“Our standard policy now is that if it’s raining at 6 a.m., just stay home,” said John Steffin, a supervising droughtbuster. “Otherwise, we’d be defeating our own purpose.”

None of this has been lost on the 60 members of the DWP’s water conservation unit, based in an old garment district warehouse that until last summer had been used as a movie set. They realize that their job--created by the caprices of nature--could just as easily be washed out of the agency’s $3.35-billion annual budget.

“I’m happy for the customers when it rains,” said Laura Booker, a drought consultant who answers phone inquiries about rationing. “But I also like what I’m doing . . . and if the rain eventually comes as needed, well . . . some of us will have to go.”

Over at a DWP complex on West 2nd Street, in Building D, a team of trouble-shooters entrusted with maintaining the city’s power lines takes an even bleaker view. The storms of recent weeks have meant hazardous 16-hour shifts, working in drenched clothing and suffering a nearly continuous barrage of low-level shocks from soaked power poles.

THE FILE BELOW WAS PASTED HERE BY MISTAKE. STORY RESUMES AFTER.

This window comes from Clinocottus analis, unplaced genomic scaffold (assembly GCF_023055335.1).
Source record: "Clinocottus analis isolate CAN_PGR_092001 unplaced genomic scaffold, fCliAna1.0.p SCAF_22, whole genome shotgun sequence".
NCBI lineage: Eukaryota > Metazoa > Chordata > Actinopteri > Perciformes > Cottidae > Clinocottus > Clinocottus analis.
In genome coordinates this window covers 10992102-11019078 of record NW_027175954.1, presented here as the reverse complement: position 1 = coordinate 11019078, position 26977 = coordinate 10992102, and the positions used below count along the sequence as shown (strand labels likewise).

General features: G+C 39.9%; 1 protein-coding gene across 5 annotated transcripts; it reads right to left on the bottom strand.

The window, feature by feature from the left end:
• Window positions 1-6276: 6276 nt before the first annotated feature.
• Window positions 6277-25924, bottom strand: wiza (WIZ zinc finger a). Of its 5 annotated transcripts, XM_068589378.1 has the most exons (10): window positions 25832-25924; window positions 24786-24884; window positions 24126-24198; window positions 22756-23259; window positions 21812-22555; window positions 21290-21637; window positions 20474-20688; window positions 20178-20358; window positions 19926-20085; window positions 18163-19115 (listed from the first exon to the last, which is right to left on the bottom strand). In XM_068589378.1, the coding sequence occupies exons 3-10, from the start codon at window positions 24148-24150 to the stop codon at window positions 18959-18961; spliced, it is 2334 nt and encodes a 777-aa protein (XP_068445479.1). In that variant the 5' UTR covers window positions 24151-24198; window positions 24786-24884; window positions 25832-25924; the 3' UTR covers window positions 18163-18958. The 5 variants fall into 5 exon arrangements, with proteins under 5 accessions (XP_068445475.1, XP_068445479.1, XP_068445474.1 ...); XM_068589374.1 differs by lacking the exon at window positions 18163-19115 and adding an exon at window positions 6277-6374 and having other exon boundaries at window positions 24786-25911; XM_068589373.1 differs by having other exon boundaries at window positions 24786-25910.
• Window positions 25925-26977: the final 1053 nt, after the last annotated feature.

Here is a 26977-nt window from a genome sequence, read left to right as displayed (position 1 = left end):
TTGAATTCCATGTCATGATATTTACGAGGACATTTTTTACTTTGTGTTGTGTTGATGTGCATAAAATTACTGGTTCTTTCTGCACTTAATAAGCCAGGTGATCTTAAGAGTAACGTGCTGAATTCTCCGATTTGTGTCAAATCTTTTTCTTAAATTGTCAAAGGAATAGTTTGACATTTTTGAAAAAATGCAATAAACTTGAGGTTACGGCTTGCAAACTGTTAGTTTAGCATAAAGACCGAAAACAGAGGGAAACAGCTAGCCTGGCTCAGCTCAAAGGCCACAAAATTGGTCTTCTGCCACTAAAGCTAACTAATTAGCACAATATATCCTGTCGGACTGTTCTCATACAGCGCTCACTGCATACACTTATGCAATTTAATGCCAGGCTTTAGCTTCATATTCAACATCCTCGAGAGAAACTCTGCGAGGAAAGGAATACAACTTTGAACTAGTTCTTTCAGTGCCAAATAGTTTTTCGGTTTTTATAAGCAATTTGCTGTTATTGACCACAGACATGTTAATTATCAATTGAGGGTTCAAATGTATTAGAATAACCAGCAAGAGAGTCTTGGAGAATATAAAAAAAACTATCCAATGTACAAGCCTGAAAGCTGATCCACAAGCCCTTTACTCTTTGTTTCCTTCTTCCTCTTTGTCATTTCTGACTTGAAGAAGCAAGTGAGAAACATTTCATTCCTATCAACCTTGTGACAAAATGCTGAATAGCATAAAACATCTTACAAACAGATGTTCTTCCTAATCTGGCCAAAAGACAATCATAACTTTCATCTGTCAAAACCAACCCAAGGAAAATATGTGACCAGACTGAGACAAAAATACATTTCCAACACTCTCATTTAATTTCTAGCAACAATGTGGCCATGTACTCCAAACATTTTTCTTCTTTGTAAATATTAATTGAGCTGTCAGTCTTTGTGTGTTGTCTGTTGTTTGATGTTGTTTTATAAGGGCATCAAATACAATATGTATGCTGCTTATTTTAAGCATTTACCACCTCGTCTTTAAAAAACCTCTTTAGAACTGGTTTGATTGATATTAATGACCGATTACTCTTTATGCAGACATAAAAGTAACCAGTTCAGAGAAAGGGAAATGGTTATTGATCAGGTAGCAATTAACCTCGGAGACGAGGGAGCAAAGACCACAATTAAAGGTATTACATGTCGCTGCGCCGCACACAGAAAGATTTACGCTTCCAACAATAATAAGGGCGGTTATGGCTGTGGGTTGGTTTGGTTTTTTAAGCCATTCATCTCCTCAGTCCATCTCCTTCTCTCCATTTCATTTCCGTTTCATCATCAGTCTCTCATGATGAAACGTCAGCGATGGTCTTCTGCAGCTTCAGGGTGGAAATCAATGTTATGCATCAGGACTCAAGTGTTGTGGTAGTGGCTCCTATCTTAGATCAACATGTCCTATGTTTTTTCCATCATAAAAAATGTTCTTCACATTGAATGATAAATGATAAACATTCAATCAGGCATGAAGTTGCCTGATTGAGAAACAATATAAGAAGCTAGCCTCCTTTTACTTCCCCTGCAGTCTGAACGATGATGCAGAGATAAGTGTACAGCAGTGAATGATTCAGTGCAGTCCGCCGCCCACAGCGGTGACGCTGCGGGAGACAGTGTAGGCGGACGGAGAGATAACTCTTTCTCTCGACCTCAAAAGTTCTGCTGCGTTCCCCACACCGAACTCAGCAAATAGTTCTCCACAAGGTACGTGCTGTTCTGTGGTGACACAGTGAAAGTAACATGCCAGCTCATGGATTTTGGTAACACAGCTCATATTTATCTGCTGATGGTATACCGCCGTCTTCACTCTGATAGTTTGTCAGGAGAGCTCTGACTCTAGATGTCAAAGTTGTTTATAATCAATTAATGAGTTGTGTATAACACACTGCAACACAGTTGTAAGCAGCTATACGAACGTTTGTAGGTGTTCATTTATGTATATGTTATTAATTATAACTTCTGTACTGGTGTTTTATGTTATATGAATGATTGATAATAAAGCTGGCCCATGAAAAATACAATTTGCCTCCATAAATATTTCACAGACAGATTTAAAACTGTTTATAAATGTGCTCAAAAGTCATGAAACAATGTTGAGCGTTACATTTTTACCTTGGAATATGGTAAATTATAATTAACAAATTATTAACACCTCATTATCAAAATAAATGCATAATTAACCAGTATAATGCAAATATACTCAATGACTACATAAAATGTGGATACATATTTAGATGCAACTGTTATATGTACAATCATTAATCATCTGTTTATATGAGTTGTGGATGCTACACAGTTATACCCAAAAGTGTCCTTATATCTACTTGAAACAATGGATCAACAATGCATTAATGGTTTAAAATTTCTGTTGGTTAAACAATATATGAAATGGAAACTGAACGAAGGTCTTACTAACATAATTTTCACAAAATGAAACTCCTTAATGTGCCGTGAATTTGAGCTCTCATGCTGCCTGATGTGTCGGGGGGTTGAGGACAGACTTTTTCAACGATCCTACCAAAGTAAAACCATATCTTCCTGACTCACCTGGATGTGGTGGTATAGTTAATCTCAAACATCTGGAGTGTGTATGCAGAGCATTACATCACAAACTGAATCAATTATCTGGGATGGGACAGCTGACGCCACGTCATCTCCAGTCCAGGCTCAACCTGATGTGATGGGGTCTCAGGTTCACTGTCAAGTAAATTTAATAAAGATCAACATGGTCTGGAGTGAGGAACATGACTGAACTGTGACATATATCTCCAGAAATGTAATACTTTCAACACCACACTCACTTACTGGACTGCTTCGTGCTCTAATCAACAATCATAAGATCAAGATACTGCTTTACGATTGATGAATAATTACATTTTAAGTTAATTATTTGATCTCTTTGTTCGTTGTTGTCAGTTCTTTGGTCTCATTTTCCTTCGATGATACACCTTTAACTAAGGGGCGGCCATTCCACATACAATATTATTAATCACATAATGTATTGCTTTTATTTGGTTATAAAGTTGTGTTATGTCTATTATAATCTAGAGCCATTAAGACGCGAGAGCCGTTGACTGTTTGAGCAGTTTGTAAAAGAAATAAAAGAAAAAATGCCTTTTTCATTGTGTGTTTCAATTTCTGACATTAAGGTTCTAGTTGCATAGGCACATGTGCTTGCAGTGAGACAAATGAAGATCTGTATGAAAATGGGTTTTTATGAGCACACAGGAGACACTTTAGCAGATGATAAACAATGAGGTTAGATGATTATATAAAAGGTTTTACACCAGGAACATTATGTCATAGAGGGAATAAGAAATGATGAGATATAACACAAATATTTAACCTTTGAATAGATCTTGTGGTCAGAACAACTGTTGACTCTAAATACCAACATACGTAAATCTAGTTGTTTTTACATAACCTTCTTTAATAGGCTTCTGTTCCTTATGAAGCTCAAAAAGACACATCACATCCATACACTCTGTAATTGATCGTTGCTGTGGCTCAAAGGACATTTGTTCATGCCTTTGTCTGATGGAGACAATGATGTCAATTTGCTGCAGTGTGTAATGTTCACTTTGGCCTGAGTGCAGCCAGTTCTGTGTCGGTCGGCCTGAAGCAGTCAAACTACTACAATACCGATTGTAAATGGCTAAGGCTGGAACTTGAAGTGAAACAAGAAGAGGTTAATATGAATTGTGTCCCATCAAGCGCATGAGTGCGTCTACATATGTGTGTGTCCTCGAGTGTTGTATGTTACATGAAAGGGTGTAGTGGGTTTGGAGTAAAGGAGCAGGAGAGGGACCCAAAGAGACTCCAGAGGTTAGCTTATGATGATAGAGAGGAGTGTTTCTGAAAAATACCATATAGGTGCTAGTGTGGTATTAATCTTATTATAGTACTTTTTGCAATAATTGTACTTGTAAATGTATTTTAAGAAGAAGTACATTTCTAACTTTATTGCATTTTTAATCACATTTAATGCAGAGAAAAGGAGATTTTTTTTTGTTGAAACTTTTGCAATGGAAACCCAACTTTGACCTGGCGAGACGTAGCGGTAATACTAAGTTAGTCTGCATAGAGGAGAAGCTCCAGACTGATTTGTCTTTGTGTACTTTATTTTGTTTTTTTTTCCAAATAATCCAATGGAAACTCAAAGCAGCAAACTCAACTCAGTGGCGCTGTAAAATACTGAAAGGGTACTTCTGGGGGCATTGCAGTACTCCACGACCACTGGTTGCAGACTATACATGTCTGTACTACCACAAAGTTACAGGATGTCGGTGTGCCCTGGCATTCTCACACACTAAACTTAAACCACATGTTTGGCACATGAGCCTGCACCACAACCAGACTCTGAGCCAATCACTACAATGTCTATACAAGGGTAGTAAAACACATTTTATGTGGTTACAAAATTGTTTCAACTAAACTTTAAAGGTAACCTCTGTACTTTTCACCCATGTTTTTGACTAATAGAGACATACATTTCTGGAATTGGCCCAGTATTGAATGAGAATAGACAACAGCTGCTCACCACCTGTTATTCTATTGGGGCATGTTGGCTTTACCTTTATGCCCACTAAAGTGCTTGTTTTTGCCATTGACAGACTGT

“We dread the rain,” said Jim Stricklett, a foreman in charge of about 30 power line patrolmen. “Obviously we want the drought to end, but it makes for very arduous conditions.”

A few miles away in Hollywood, at a DWP facility on Romaine Street, meter readers have their own unique problems whenever they enter homes to read a meter.

“A lot of times when it’s raining, you’ll be going through mud and other stuff . . . and the people will be complaining about you tracking through their house,” said Derwin Davis, a supervisor in the division. “They’re really not very sympathetic.”

Perhaps the biggest concern of DWP officials is that the rain may have complicated their efforts to persuade the public of the need to conserve. Despite heavy precipitation in the Sierra Nevada, the snowpack is 40% below normal--about three times better than last month, but still in the critical range.